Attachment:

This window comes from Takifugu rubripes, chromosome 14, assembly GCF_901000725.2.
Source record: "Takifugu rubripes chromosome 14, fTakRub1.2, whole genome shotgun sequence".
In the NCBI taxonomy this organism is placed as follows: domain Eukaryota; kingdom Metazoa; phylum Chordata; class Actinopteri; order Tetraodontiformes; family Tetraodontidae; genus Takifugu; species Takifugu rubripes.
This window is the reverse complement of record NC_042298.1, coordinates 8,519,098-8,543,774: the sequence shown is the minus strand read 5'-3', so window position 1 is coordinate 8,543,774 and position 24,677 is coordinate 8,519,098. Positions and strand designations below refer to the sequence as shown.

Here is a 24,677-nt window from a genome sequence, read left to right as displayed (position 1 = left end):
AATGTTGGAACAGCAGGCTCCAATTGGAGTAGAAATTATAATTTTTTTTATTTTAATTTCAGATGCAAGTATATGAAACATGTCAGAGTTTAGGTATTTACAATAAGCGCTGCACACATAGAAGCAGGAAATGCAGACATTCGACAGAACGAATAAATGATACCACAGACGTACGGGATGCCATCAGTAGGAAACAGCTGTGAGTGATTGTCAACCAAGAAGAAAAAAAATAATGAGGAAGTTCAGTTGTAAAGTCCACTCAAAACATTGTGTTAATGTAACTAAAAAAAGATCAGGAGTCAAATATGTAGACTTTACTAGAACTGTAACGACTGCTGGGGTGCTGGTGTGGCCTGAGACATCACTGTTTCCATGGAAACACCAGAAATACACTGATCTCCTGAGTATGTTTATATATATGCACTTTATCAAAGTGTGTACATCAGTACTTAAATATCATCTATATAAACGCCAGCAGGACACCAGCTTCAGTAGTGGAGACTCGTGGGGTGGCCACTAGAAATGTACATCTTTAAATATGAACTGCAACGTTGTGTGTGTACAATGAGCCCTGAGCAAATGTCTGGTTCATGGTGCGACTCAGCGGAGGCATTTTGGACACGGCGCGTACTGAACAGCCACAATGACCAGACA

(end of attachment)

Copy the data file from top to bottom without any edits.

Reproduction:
This window comes from Takifugu rubripes, chromosome 14, assembly GCF_901000725.2.
Source record: "Takifugu rubripes chromosome 14, fTakRub1.2, whole genome shotgun sequence".
In the NCBI taxonomy this organism is placed as follows: domain Eukaryota; kingdom Metazoa; phylum Chordata; class Actinopteri; order Tetraodontiformes; family Tetraodontidae; genus Takifugu; species Takifugu rubripes.
This window is the reverse complement of record NC_042298.1, coordinates 8,519,098-8,543,774: the sequence shown is the minus strand read 5'-3', so window position 1 is coordinate 8,543,774 and position 24,677 is coordinate 8,519,098. Positions and strand designations below refer to the sequence as shown.

Here is a 24,677-nt window from a genome sequence, read left to right as displayed (position 1 = left end):
AATGTTGGAACAGCAGGCTCCAATTGGAGTAGAAATTATAATTTTTTTTATTTTAATTTCAGATGCAAGTATATGAAACATGTCAGAGTTTAGGTATTTACAATAAGCGCTGCACACATAGAAGCAGGAAATGCAGACATTCGACAGAACGAATAAATGATACCACAGACGTACGGGATGCCATCAGTAGGAAACAGCTGTGAGTGATTGTCAACCAAGAAGAAAAAAAATAATGAGGAAGTTCAGTTGTAAAGTCCACTCAAAACATTGTGTTAATGTAACTAAAAAAAGATCAGGAGTCAAATATGTAGACTTTACTAGAACTGTAACGACTGCTGGGGTGCTGGTGTGGCCTGAGACATCACTGTTTCCATGGAAACACCAGAAATACACTGATCTCCTGAGTATGTTTATATATATGCACTTTATCAAAGTGTGTACATCAGTACTTAAATATCATCTATATAAACGCCAGCAGGACACCAGCTTCAGTAGTGGAGACTCGTGGGGTGGCCACTAGAAATGTACATCTTTAAATATGAACTGCAACGTTGTGTGTGTACAATGAGCCCTGAGCAAATGTCTGGTTCATGGTGCGACTCAGCGGAGGCATTTTGGACACGGCGCGTACTGAACAGCCACAATGACCAGACA